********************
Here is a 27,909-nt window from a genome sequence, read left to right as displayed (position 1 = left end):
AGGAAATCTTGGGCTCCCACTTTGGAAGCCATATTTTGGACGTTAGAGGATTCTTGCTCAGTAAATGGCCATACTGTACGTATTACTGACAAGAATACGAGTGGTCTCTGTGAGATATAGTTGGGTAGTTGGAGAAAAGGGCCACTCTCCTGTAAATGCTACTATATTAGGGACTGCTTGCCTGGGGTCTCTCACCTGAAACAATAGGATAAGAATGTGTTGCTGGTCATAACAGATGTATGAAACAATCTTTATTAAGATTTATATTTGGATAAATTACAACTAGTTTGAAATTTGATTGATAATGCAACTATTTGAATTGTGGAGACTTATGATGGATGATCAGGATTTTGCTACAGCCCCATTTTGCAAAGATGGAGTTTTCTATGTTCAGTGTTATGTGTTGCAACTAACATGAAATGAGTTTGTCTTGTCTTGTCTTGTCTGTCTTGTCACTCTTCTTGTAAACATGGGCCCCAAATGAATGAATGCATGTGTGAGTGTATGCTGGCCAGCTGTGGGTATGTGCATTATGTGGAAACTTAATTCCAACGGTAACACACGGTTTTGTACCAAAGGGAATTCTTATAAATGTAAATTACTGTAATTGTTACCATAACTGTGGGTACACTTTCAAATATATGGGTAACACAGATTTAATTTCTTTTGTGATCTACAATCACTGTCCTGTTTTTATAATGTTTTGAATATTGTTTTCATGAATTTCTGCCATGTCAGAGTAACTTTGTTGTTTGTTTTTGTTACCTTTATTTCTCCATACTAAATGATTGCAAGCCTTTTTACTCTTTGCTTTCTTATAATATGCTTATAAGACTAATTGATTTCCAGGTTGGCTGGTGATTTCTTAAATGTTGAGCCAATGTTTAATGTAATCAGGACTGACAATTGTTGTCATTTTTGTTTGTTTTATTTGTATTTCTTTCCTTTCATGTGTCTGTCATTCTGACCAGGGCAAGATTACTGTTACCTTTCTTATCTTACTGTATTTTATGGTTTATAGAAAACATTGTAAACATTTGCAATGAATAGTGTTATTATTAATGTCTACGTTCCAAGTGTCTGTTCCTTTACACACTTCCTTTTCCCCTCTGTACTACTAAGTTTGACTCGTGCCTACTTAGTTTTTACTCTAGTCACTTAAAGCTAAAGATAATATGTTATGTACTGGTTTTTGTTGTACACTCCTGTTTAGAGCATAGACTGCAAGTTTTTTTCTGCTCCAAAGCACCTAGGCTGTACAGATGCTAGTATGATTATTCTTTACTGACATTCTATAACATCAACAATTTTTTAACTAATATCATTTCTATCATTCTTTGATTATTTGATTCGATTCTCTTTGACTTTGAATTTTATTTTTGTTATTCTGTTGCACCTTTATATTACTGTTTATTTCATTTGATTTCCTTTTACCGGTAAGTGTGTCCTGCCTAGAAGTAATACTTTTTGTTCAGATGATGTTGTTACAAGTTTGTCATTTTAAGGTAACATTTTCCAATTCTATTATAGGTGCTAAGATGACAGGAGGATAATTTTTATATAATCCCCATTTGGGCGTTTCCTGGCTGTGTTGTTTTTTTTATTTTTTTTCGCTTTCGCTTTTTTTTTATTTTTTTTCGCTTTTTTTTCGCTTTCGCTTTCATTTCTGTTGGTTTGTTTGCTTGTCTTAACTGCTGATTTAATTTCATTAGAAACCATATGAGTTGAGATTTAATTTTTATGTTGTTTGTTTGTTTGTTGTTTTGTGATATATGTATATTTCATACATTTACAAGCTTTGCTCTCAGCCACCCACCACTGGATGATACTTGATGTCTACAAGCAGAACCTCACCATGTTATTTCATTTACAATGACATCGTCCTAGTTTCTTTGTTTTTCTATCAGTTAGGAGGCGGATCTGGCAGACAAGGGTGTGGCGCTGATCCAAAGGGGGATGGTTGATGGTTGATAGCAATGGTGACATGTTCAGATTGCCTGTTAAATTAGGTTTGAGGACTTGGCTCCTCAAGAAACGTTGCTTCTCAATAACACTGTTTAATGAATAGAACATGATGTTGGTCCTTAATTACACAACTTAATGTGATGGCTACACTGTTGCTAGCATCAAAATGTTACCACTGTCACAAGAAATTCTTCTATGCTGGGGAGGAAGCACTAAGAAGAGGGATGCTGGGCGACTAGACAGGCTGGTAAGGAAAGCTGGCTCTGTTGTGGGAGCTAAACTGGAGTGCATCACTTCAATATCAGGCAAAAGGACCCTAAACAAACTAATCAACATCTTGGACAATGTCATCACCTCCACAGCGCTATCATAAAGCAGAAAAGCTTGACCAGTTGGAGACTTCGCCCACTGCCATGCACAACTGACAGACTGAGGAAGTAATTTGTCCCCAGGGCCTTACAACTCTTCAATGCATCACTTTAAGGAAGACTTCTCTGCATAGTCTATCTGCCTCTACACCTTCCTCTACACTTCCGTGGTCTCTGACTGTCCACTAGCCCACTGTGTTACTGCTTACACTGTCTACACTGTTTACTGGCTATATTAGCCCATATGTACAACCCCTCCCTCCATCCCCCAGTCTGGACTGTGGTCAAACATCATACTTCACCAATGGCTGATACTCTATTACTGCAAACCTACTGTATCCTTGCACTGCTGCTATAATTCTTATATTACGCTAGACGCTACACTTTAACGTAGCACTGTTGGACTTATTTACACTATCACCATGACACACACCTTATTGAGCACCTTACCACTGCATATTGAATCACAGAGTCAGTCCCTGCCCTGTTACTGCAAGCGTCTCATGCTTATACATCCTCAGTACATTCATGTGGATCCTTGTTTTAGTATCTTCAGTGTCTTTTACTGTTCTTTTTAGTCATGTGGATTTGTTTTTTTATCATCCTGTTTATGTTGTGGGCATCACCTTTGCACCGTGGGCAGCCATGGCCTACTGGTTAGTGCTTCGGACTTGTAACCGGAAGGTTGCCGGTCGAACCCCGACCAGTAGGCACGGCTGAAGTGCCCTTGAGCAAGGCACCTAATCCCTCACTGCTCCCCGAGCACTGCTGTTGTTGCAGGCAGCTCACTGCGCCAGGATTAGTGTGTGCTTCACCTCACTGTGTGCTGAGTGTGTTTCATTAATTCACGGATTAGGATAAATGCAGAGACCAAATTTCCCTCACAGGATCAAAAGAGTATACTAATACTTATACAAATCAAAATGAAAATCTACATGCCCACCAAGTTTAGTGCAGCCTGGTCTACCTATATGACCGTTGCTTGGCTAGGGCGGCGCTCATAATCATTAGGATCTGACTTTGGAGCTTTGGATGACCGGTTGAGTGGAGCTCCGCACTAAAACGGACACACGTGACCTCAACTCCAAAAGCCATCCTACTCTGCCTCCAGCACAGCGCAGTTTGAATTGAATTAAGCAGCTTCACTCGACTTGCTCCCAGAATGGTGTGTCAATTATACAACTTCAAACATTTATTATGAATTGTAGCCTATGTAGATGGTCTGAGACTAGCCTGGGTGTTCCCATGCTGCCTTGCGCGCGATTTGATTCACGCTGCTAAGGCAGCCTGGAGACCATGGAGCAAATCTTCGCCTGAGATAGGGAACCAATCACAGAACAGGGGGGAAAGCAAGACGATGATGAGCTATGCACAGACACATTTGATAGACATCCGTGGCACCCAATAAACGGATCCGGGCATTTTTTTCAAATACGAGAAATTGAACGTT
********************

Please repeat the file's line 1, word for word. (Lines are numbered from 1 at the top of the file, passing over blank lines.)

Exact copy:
Here is a 27,909-nt window from a genome sequence, read left to right as displayed (position 1 = left end):